Meet the all-new Specialized Tarmac SL7, the race bike designed to be the fastest bike in the peloton at 6.8kg, and the no-compromise choice on race day.
Aimed squarely at racers, Tarmac SL7 is positioning itself to be the one bike to rule them all.
"No matter how fast the Venge was, no matter how well the Tarmac SL6 handled in the mountains, we knew to choose between the two meant riders had to make compromises on race day," explains Cameron Piper, Product Manager at Specialized. "We just weren't okay with that, and that's where the new Tarmac SL7 came from. We were simply unwilling to allow those compromises any more."
Read our first look: Specialized launches Tarmac SL7
Aero, stiff, light. Pick three
By specifically improving tubes that impacted aerodynamics the most, SL7 sees aero-focused tweaks to the shapes of the seat stays, seat tube, fork blades and head tube. However, the major upgrade for Tarmac SL7 comes in the form of an integrated cockpit. Borrowing the same design as the Venge, cables are routed internally through the bar, but beneath the stem in order to offer more simple maintenance. The Tarmac SL7 is then equipped with Roval's Rapide CLX wheels to offer the perfect balance of lightweight and aerodynamics.
"This is the type of project engineers equally love and hate," shares Composites Engineer, Nadia Carroll. "Hate because all the priorities seem to be opposing each other, love because it’s challenges like this that allows us to design right on the edge.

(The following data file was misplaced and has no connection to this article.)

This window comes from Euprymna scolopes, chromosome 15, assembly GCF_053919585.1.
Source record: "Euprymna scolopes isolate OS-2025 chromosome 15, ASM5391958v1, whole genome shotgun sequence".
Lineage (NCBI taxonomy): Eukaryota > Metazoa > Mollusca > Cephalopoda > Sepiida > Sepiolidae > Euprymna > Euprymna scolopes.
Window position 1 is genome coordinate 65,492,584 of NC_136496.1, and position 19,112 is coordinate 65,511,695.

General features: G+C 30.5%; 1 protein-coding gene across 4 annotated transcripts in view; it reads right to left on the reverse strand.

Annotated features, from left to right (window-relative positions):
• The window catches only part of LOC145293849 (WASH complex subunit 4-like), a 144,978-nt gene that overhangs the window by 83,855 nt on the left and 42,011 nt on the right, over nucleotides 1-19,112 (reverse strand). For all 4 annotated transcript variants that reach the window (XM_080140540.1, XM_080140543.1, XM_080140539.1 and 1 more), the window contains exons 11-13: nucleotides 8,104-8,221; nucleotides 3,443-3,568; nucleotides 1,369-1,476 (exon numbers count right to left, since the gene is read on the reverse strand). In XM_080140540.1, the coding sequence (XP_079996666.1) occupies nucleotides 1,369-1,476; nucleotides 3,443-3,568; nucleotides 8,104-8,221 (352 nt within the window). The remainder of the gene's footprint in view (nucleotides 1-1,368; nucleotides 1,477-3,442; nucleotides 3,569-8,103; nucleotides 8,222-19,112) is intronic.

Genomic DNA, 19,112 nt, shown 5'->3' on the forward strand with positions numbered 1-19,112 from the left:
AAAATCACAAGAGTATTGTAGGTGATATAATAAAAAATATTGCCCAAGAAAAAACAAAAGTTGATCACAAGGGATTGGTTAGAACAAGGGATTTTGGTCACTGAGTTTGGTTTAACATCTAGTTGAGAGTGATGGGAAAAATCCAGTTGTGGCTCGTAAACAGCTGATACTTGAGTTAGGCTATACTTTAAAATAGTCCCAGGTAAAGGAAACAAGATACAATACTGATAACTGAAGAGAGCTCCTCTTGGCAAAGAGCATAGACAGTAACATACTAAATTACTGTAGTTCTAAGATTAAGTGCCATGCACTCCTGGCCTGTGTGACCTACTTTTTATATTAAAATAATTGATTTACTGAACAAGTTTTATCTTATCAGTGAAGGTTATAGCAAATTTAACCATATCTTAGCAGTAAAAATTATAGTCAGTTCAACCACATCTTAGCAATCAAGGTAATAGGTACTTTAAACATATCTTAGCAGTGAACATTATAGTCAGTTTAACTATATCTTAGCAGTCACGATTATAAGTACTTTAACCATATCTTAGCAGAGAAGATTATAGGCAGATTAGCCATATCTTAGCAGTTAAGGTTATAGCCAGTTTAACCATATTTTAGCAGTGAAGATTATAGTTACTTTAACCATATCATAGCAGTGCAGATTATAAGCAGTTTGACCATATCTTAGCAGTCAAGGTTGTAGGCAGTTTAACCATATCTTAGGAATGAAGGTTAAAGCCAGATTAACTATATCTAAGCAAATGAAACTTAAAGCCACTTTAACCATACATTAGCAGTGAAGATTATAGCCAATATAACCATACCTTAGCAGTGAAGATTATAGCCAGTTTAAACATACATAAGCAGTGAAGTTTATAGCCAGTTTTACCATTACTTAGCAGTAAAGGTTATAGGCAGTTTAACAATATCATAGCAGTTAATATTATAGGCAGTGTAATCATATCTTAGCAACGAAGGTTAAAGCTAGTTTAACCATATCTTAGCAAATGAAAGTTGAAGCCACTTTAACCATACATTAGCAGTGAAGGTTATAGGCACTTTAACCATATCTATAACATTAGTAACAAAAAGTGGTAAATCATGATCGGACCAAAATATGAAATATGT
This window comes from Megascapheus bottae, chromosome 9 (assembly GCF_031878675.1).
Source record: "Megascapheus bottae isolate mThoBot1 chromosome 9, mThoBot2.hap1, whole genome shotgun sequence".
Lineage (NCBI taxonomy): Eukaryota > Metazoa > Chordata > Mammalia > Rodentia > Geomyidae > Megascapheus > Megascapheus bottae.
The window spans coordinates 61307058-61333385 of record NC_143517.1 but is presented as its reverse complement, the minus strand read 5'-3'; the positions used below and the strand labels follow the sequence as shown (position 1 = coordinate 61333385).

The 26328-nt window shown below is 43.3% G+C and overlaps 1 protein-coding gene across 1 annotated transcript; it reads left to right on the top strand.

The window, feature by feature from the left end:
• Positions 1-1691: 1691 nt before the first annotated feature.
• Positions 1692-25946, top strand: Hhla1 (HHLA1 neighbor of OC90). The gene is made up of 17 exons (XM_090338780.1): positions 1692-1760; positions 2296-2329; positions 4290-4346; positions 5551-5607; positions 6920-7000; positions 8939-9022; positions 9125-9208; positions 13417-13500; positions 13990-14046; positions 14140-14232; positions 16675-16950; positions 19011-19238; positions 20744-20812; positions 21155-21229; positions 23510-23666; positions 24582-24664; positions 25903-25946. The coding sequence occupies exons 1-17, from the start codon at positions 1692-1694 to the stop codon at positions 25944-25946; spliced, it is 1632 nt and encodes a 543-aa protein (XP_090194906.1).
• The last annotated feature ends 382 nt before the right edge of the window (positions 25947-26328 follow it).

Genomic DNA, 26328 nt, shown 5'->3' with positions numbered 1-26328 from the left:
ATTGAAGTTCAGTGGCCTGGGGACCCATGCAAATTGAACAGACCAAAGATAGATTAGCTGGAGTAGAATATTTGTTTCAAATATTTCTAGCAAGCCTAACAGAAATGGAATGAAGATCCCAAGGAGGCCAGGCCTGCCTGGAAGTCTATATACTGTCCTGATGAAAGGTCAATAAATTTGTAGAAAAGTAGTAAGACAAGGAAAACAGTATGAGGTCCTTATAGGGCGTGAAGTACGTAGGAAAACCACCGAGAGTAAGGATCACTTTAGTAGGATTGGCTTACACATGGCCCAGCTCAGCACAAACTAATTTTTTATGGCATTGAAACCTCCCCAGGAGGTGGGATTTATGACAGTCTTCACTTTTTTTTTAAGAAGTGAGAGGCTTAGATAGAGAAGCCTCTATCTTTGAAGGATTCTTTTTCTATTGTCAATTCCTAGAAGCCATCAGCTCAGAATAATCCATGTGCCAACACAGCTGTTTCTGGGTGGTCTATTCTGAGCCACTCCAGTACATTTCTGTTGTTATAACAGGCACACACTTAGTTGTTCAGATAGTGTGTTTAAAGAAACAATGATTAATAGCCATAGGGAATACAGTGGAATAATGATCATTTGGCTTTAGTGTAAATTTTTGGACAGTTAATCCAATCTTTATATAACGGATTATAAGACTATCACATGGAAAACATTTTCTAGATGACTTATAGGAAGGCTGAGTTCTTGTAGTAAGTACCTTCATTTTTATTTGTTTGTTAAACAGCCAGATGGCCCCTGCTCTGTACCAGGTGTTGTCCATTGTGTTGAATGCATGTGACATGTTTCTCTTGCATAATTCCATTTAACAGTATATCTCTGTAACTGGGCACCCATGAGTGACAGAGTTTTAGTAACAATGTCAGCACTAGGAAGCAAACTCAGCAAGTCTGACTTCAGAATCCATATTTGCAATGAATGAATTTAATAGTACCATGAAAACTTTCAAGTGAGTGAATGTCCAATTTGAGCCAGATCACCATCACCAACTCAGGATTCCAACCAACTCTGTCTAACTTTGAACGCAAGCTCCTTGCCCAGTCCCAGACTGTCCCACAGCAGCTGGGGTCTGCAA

Using Specialized’s extensive data of rider fit from its years of Body Geometry fit and partnership with Retül, Specialized has used what it calls Rider First Engineered™ to create a bike that marries Venge-level stiffness, with Tarmac SL6 level compliance and responsiveness – across all frame sizes, so every rider can experience the same legendary Tarmac handling.
For many of Specialized's sponsored teams, the opportunity to choose a bike that answers the call of any topography without compromise is the holy grail, as Ricardo Scheidecker, Technical and Development Director at Deceuninck-QuickStep explains: "A bike that can combine the best of the Tarmac and the best of the Venge? That’s a dream for everybody. Knowing that performance is not compromised, is the perfect scenario"
As part of improving tube shapes, Specialized also took to strategically balancing the frame’s surface area and adjusting wall thicknesses on tubes. Starting with a prototype that was 20 per cent lighter than the target and would undoubtedly fail stiffness tests, Specialized used computational fluid dynamics (CFD), Finite Element Analysis (FEA) and worked meticulously adjusting carbon ply’s to improve stiffness where needed, whilst saving weight where possible.
“When we push each of these features as far as we can, without compromising another, it’s our years of experience, our incredible resources, that let us deliver a bike as light as the rules allow, yet in a package as aero as anything else on the road, that still delivers the legendary ride quality and handling the Tarmac is known for,” explains Ian Milliken, Design Engineer.
Thank you for signing up to Cycling News. You will receive a verification email shortly.
There was a problem. Please refresh the page and try again.